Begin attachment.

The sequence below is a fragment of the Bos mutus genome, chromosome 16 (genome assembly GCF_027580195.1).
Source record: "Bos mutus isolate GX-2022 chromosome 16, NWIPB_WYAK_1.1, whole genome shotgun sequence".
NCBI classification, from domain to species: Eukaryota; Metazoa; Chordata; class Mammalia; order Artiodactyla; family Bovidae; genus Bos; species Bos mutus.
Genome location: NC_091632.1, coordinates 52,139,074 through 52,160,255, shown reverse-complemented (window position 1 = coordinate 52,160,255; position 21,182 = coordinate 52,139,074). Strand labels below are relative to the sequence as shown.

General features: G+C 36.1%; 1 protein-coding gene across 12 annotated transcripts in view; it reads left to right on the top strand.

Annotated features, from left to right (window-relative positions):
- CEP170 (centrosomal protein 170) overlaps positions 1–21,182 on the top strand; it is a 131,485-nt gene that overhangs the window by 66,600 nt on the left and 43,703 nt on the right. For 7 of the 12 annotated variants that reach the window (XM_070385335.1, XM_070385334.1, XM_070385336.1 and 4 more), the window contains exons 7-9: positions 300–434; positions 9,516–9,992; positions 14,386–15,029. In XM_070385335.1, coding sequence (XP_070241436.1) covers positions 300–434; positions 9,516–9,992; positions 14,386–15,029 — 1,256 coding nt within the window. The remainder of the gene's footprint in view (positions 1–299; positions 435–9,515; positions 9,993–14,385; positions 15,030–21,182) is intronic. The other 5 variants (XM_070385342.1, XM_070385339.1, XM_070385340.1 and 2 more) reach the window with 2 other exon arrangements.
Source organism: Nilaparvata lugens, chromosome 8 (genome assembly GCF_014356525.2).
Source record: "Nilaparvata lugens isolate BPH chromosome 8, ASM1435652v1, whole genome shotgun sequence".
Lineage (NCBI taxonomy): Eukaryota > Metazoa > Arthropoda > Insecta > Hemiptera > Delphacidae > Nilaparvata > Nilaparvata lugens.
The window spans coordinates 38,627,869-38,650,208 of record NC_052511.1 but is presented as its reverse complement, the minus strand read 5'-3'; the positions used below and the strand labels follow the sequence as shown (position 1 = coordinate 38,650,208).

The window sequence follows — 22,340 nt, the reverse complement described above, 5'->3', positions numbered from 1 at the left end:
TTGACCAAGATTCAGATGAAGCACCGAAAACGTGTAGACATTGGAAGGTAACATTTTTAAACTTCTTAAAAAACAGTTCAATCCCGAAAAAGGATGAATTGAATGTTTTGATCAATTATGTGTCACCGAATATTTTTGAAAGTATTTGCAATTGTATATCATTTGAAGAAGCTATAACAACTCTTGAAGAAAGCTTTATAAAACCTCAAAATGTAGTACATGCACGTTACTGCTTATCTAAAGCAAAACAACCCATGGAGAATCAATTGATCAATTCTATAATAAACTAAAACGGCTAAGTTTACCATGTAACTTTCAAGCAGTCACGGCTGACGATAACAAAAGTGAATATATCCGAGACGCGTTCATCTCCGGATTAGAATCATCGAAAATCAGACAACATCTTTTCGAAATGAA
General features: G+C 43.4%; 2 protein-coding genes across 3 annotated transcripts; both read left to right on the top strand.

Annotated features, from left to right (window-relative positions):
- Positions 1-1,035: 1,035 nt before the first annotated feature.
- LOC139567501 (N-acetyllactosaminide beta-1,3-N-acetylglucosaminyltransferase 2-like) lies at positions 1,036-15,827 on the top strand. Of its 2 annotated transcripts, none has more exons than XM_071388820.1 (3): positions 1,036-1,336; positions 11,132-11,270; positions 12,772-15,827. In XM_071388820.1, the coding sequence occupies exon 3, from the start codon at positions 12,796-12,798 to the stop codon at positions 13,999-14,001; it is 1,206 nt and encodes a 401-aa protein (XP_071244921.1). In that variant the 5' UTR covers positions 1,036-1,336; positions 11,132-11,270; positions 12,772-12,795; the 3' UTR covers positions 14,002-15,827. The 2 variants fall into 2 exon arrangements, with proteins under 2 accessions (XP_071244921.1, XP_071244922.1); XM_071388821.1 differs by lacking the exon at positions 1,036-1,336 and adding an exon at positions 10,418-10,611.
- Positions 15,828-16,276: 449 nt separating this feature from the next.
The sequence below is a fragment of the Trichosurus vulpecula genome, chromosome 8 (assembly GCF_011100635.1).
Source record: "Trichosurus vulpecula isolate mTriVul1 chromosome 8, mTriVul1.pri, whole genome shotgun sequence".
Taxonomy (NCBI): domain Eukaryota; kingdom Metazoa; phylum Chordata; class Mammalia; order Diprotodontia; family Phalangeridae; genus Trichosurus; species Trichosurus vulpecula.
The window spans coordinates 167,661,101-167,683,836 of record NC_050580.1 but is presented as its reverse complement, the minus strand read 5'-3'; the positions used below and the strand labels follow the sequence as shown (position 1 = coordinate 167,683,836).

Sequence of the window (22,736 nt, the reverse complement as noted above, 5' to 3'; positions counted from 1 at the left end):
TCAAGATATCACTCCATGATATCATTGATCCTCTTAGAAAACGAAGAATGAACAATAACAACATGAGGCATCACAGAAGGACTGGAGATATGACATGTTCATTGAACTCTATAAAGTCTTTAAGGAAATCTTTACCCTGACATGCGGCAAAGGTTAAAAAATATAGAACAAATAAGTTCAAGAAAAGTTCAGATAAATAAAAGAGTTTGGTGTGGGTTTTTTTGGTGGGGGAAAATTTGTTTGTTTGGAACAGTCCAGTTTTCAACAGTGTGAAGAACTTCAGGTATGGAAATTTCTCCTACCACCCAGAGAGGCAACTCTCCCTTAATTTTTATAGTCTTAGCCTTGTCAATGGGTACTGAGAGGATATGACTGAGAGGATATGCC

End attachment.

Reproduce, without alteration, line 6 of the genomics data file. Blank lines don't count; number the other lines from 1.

Annotated features, from left to right (window-relative positions):